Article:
COP28 agreeable to Saudis as it lets nations chart own course – source


Dubai (Reuters) – The deal struck at the COP28 U.N. climate summit is agreeable because it provides a “menu” for every country to follow its own pathway to the energy transition, a source familiar with Saudi Arabia’s thinking told Reuters on Wednesday.

Representatives from nearly 200 countries agreed at the summit to begin reducing global consumption of fossil fuels to combat climate change, signalling the end of the oil era.

More than 100 countries had lobbied for strong language to “phase out” oil, gas and coal use, but faced powerful opposition from the Saudi Arabia-led oil producer group OPEC, which argued that the world can slash emissions without shunning specific fuels.

The Saudi source pointed to the wording of Article 28 of the accord as key to why the kingdom found it agreeable.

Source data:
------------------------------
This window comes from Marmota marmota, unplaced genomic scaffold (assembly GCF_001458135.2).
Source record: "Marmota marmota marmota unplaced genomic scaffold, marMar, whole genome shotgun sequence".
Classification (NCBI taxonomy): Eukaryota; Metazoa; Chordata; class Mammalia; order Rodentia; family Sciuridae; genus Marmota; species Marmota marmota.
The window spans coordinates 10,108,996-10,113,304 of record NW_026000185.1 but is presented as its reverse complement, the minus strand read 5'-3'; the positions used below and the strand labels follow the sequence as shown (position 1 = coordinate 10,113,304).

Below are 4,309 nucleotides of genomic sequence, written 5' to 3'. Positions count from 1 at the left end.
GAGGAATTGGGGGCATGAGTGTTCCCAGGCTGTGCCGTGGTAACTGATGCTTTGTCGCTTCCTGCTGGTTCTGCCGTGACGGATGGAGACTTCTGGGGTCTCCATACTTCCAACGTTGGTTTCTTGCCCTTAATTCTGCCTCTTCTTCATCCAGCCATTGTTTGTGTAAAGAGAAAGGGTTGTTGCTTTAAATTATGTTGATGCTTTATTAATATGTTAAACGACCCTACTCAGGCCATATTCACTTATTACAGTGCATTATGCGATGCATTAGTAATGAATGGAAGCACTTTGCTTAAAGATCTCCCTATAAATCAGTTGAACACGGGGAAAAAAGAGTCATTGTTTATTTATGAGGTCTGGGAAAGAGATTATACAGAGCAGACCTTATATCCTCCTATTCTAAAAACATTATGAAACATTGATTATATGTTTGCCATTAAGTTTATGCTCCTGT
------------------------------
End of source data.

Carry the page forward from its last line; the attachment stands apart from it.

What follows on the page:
Article 28 recognises the need for “for deep, rapid and sustained reductions in greenhouse gas emissions in line with 1.5 degrees Celsius pathways and calls on Parties to contribute to the following global efforts, in a nationally determined manner, taking into account the Paris Agreement and their different national circumstances, pathways and approaches.”

“What you see behind that is recipes and if you are vegan you can go vegan, if you are vegetarian you can be and if you are a fish lover then you have that,” the source said.

The agreement, struck in Dubai after two weeks of negotiations, was meant to send a powerful signal to investors and policy-makers that the world is united in its desire to break with fossil fuels, something scientists say is the last best hope to stave off climate catastrophe.

Members of the Organization of the Petroleum Exporting Countries control nearly 80% of the world’s proven oil reserves along with about a third of global oil output, and their governments rely heavily on those revenues.

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